The surprises still left between people after more than forty years of marriage
The possibility of a person with dementia as happy
Whether being sensible and prepared for old age is always rewarding
The prospect of outliving enjoyment, purpose, or interest in life
What life might be like when a drug reverses aging and makes elderly people twenty-five years old again, forever
Elder abuse within an institution and within a familyThe adventurousness and desperation people approaching old age can exhibit
None of the alternative paths stand out as the one to follow. Shriver, though, offers other ways of accommodating the challenges and frights of approaching old age. Throughout the chapters, and with mostly dialog between Cyril and Kay as they think through their choices and decisions, she puts an emphasis on destiny, risk, and bravery.  

When Kay is arguing against the pact, she tries to impress upon Cyril that destiny has a part in what becomes of them, and that they cannot control all of it. “Our destiny isn’t wholly in our hands. I realize you don’t like that about the world, but there’s an upside: our destiny isn’t wholly our responsibility, either. Or, if we end badly, our fault” (p. 241). Shriver emphasizes the point by making destiny a component of each alternative path they take. Destiny can’t be completely controlled, so embrace it, or at least accept it, Shriver may be saying.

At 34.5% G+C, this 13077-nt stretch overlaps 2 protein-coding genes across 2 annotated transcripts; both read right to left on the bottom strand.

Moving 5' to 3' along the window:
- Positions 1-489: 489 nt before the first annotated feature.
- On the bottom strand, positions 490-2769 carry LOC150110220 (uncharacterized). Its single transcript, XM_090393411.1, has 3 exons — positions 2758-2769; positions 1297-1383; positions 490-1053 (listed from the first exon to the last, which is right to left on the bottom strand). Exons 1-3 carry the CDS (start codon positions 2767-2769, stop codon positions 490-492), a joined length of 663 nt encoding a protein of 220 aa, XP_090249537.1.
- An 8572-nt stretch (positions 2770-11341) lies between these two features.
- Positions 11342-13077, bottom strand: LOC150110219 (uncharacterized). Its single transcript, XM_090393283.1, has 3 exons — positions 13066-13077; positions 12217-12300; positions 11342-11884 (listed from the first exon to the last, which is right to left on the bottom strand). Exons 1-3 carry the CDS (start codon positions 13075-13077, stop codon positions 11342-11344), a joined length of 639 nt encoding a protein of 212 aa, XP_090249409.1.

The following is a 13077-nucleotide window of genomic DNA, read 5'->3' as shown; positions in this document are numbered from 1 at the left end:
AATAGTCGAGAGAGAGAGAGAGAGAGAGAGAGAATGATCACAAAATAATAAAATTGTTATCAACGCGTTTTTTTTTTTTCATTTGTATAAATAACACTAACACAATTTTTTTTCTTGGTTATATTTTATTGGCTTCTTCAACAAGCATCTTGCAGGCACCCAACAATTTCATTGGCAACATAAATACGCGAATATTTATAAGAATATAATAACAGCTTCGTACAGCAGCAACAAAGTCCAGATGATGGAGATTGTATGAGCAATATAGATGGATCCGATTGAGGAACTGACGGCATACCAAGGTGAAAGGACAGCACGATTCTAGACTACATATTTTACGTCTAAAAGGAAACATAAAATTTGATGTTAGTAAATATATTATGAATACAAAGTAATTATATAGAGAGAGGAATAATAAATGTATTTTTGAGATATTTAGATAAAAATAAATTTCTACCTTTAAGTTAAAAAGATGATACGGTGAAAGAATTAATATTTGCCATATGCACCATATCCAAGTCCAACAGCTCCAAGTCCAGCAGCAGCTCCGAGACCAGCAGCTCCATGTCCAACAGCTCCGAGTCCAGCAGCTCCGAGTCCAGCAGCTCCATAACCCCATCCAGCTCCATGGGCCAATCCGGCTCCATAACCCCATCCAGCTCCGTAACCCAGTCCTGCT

The decision to end their lives on Kay’s eightieth birthday is not the only gamble they make. As they course through all of the alternative paths, Cyril and Kay make decisions that come with risks and are bets on their futures. Kay acknowledges this reality when she asks Cyril, “every decision we make is a gamble, isn’t it?” (p. 202). It’s the case long before old age, Kay seems to be saying. 

The pact Cyril and Kay make can seem brave, but Shriver is not having it, and especially not when compared to the bravery needed in old age. “Real bravery and nobility,” Kay tells Cyril, “entail losing everything you love by degrees like everyone else, and taking what comes like everyone else, and dying when you least expect it and when you don’t want to, like everyone else” (p. 75). “Buck up,” Shriver could have added. 

We should stay: it’s destiny, with risks, be brave.



Place Published

New York

Page Count